Maryland becomes the newest state to propose a comprehensive state whistleblower law. Introduced by Maryland State Attorney General Brian Frosh, the new package is designed to reduce fraud and help close the state’s budget deficit. Since the first false claims act legislation was enacted by the federal government during the Civil War, state and federal governments have recouped tens of billions of dollars lost through fraud and corruption.
Earlier this month Frosh appeared before the Senate’s Judicial Proceedings Committee and the House Judiciary Committee to present the Maryland False Claims Act of 2015. Modeled after the federal law, the bill allows a whistleblower to receive an award of up to 25% of whatever the state receives from a wrongdoer. The federal False Claims Act allows whistleblowers to receive up to 30%, however the average awards are usually between 15 and 20%.
Maryland already has a whistleblower law on the books but it is limited to Medicaid claims. Many states passed similar healthcare fraud laws after the federal government provided economic incentives to states that took measures to curb Medicaid fraud. Medicaid is funded both with state and federal tax dollars.
Maryland’s healthcare fraud law brought in $40 million last year. The new law would extend the whistleblower reward provisions to any fraud against the state.
State Senator Jamie Raskin (D-Montgomery) praised the bill and said, “If we had passed this bill years ago, we would be trying to decide how to use the extra dollars to pay for programs that support our taxpayers instead of leaving them in the pockets of people who are ripping off our taxpayers.”
Several other legislators also support the bill. Although early in the legislative process, the bill appears to have support from both Democratic and Republican state legislators.
One proponent of the bill told legislators at a hearing that nearby Virginia collected millions from their whistleblower law including claims from faulty pension claims; defective road barriers; and faulty water pipes.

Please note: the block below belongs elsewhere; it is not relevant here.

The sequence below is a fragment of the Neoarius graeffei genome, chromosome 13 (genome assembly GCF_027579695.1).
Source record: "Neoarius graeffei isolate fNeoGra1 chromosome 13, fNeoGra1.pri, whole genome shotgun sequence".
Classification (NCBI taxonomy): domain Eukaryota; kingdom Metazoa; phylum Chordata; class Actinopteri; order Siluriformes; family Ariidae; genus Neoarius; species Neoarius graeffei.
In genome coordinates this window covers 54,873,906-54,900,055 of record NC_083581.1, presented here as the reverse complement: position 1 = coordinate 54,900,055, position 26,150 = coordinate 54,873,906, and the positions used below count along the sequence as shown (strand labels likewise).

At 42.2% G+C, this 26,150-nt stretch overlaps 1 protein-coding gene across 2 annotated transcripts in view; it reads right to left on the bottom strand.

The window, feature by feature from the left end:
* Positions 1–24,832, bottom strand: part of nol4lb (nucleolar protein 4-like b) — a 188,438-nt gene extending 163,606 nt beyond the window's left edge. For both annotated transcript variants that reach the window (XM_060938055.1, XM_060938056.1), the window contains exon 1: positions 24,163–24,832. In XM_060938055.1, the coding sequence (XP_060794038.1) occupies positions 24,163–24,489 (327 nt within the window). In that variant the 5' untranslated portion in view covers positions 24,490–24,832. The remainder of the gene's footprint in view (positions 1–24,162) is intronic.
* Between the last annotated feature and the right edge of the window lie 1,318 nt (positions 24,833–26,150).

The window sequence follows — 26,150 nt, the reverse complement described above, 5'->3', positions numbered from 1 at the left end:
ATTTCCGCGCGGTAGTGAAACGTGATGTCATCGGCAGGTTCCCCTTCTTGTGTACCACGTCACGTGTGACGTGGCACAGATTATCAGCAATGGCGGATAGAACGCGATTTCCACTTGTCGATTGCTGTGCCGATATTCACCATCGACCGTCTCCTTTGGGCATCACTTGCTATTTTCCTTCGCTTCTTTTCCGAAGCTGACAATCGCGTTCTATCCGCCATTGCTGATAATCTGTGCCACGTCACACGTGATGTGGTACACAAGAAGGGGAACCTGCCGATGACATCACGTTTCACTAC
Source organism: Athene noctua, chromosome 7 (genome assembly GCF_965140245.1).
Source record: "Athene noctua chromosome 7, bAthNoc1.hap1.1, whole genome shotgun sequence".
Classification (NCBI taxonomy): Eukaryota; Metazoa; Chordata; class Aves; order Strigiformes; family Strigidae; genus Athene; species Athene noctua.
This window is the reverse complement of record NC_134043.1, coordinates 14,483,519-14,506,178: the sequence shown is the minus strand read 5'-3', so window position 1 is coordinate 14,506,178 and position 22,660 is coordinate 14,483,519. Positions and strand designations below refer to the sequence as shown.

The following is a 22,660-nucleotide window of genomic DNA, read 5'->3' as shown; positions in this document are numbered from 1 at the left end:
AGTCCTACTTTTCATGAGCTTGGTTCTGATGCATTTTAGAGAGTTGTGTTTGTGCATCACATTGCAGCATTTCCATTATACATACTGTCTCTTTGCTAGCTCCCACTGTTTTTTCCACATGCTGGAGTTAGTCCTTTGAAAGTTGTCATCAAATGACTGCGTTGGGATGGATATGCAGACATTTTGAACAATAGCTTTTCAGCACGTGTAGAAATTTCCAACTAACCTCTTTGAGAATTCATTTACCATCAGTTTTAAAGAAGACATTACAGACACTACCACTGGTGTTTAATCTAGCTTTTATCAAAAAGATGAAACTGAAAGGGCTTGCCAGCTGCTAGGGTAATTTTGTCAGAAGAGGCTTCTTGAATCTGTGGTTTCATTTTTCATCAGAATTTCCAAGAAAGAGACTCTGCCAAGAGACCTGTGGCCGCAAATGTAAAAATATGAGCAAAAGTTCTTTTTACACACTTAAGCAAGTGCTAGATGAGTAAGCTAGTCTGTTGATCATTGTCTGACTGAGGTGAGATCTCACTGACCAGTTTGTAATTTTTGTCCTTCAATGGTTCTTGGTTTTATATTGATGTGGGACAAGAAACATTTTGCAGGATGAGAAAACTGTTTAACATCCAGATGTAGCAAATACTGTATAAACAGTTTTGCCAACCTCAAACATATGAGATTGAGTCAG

Predictably, the Maryland Chamber of Commerce opposes the bill “because the new standards in this bill for prosecuting alleged fraud are unfair to businesses and would put a chilling effect on businesses contracting with the State.”
We take the opposite view and believe the legislation is both pro-business and pro-taxpayer. By strengthening the tools to pursue fraudsters, the legislation would provide a more level playing field for honest companies. Dishonest businesses that cut corners and cheat are usually able to charge lower prices thus hurting the very businesses that the Chamber should want to protect.
Some of the most powerful companies in the U.S. are the same companies that have been prosecuted under various false claims acts. Companies like Boeing and Bank of America. Unfortunately, we believe the Maryland Chamber of Commerce is protecting the wrong businesses.
In addition to allowing whistleblowers to receive cash awards, the bill also contains whistleblower anti-retaliation provisions.
A summary prepared by the Maryland Office of Legislative Services says the law would:
(1) prohibit a person from knowingly making a false or fraudulent claim for payment or approval by a governmental entity;
(2) authorize a governmental entity to file a civil action against a person who makes a false claim;
(3) establish civil penalties for making a false claim;
(4) permit a private citizen to file a civil action on behalf of a governmental entity against a person who has made a false claim;
(5) require the court to award a certain percentage of the proceeds of the action to the private citizen initiating the action; and
(6) prohibit retaliatory actions by a person against an employee, contractor, or grantee for disclosing a false claim or engaging in other specified false claims related activities.
Maryland attempted to pass the bill last year. Although passed in the House, it ultimately died on the Senate floor last year.
Do you have information involving fraud to a government program? Give us a call. Our whistleblower lawyers help ordinary people become heroes, stop fraud and earn the maximum awards allowed. Last year the U.S. Justice Department paid out $435,000,000.00 to whistleblowers. Perhaps you can be next!
For more information, contact attorney Brian Mahany at or by telephone at (414) 704-6731 (direct). All inquiries are protected by the attorney – client privilege and are kept in strict confidence.
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